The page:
Recently I’ve heard academics say the kind of thing I once heard only from wildly amateurish writers: “I don’t want to reveal too much about my work, because I’m worried about people taking the premise/title/idea/template for themselves.” I’m worried that scholars are being encouraged to be hoarders of ideas.
The academic version of Hoarding: Buried Alive goes something like this: You had a terrific, groundbreaking idea for a conference paper in 1997. Let’s call it the “Vortex Theory of Sexual Innuendo,” or V.S.I. for short.
That’s how you imagined others would refer to it in their dissertations and footnotes once the theory manifested the intellectually scorching, cross-discipline “wildfire” effect you knew it possessed. The V.S.I. was destined to establish you as one of the leading scholars of your generation.
You still remember the heat with which you wrote the three-page proposal, which was returned by the conference organizers because it had arrived after the deadline. (“So sorry we couldn’t consider your interesting perspective on this important if unusual topic!”) The idea had come to you as you were leaving the library one snowy November morning, after having seen a beautiful undergraduate with almost lashless eyes raise a young face to the dreary sky.
You kept the idea—and the actual pages—in a file crammed into an office cabinet. You also scanned a copy into your computer.
Every couple of months you remember the premise and think, “I should really do something with that.” Then you forget about it until: (1) You read a recently published article or book review touching on a concept with any kind of remote similarity, no matter how broad (for example, the book being reviewed refers to “sex”); or (2) Somebody asks you whatever happened to that theory you had about vacuums and gender, which causes you to launch into a 40-minute explanation of how you arrived at your rationale.
But you’re not going to do anything with it, are you? You’re just dragging it around with you, wiping it off every once in a while but not enjoying it or making actual use of it. It’s not helping you or enriching anyone else’s experience of life. If anything, you feel guilty; it torments you, like the chains Jacob Marley forged in life.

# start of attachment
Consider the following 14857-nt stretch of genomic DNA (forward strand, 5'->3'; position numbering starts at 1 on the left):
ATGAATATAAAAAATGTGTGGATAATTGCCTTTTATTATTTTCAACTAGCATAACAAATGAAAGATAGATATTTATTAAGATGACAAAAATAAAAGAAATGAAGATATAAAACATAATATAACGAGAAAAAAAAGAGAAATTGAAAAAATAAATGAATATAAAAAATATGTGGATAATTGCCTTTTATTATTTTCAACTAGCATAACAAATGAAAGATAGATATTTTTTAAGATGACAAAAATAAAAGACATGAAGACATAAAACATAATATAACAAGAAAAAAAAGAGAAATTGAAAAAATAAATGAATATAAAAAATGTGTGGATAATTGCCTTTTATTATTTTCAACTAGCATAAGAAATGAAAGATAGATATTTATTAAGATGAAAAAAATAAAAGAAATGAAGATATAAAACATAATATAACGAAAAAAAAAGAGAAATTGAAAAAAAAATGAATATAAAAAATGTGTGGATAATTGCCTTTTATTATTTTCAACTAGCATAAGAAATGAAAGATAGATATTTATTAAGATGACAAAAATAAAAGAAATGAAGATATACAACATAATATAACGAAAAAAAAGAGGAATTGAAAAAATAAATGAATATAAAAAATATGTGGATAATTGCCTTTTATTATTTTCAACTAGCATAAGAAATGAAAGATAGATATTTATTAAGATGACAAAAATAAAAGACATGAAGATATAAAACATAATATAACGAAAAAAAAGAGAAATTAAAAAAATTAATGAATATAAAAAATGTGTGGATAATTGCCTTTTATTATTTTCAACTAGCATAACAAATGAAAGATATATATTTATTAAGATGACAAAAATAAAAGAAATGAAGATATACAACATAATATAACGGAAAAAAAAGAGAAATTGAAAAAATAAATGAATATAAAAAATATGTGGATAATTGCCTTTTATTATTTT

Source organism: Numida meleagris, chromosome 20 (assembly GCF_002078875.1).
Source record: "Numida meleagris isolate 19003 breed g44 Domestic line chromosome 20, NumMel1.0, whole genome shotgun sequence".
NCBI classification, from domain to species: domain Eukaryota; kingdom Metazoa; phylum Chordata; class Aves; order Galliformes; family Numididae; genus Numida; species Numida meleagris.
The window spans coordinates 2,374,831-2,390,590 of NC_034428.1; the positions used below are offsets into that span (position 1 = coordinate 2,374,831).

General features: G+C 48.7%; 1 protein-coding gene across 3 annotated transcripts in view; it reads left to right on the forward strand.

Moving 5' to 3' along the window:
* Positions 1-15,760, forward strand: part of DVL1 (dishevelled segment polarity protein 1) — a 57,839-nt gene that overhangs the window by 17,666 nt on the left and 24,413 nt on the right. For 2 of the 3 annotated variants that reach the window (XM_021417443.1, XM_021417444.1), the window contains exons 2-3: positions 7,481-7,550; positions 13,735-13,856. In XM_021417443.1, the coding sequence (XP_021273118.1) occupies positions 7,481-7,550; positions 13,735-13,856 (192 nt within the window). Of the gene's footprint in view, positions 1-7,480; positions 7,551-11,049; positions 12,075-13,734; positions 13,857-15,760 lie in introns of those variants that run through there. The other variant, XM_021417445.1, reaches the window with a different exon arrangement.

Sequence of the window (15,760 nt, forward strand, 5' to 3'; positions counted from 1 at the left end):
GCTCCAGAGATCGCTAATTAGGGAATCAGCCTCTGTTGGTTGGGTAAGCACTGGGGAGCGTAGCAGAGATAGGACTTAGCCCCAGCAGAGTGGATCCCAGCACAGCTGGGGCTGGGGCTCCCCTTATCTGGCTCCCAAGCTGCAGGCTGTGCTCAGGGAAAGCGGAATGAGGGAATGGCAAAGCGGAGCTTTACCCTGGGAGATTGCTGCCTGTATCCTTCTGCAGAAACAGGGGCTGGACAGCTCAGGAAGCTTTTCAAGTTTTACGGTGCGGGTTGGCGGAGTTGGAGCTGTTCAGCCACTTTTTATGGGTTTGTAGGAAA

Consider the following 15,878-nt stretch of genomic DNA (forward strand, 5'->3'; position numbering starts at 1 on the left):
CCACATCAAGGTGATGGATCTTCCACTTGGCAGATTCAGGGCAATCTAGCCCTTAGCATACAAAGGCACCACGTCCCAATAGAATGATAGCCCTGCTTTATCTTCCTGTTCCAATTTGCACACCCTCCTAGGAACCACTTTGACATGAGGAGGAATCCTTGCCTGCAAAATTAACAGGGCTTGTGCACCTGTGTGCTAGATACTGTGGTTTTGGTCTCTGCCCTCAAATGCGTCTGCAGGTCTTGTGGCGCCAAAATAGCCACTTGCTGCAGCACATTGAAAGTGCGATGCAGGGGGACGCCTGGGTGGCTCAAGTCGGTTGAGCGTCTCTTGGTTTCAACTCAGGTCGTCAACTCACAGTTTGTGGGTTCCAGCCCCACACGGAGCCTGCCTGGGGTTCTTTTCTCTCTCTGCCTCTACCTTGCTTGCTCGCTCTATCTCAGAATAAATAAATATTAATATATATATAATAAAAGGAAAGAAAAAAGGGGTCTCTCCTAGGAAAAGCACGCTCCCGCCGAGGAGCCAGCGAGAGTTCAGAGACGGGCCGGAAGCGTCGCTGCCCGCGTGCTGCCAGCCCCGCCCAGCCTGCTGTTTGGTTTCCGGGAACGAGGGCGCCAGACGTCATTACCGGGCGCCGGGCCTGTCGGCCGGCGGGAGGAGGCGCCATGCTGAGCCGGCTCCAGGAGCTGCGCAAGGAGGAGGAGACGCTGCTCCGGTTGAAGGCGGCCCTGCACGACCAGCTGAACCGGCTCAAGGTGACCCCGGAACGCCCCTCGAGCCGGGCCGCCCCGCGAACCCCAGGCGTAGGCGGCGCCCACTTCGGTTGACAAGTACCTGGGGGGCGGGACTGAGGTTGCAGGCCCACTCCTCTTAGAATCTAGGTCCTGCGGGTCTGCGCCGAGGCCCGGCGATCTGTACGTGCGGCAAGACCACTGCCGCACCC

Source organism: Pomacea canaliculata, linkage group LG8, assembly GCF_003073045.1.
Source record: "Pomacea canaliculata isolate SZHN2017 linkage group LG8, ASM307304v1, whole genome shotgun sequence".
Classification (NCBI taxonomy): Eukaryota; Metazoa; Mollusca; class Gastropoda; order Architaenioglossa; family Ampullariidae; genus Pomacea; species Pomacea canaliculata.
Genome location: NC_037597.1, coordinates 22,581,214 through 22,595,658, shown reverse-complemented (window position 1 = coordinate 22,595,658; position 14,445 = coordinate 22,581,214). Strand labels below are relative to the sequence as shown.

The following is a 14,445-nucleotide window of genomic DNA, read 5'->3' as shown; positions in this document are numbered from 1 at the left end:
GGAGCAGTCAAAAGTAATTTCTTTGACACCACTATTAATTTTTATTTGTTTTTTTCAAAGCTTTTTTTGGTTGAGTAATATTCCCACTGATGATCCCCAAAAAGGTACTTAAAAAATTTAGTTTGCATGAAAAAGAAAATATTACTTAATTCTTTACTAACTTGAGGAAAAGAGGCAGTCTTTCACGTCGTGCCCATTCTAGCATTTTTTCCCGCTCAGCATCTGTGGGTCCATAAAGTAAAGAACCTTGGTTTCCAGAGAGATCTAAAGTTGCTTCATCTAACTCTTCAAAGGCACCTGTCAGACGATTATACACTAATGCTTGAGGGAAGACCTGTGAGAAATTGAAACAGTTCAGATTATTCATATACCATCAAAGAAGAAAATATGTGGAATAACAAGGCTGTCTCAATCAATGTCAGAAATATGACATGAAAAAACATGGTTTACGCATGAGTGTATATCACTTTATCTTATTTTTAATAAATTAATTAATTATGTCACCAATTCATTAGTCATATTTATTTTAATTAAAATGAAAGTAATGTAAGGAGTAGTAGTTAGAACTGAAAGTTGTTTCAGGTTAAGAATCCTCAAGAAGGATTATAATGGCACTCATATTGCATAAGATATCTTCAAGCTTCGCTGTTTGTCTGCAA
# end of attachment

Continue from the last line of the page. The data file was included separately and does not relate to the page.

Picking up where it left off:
Like the thousand china unicorns the poor souls on Hoarding keep in shoeboxes and the 906 Dunkin’ Donuts travel mugs in the bathtub, inert ideas can clutter the minds of academics until there isn’t room for anything new. That’s when we start tripping over ourselves and falling down on the job.
I believe we need to clear out our ideas on a frequent basis. Anything about which you’ve told yourself more than five times, “I’ll get to that one day, when I have more time” is something to question and, more than likely, relinquish.
Some of those ideas are stale. Many are past their expiration date. You can tell yourself that what now seems out of fashion will one day become stylish, but that happens rarely, and only when what is being rediscovered was fabulous in the first place.
“Classic,” like “vintage,” is not a term used lightly by those in the know. Schiaparelli from 1937 is vintage; Dooney & Bourke from 1990 has just been kicking around for a while.
Certain kinds of cherished but unfinished intellectual projects are much like a 40-pound ball of rubber bands or a box of VHS tapes from 1985. Maybe at some point they had a purpose.
But there comes a time when we should use them, donate them, share them, or toss them. We should stop treating the products of our research, observation, and contemplation as if they were precious objects.
Let them go: Give them to your students, your colleagues, your friends, or anybody who might be able to make something from them.
Imagine what you’ll be able to do when freed from the guilt, the burden, the crowding, the clutter of your old stuff. What might the clarity offer? Say goodbye to your version of V.S.I., and you’ll be thankful you did.
Gina Barreca is a professor of English and feminist theory at the University of Connecticut.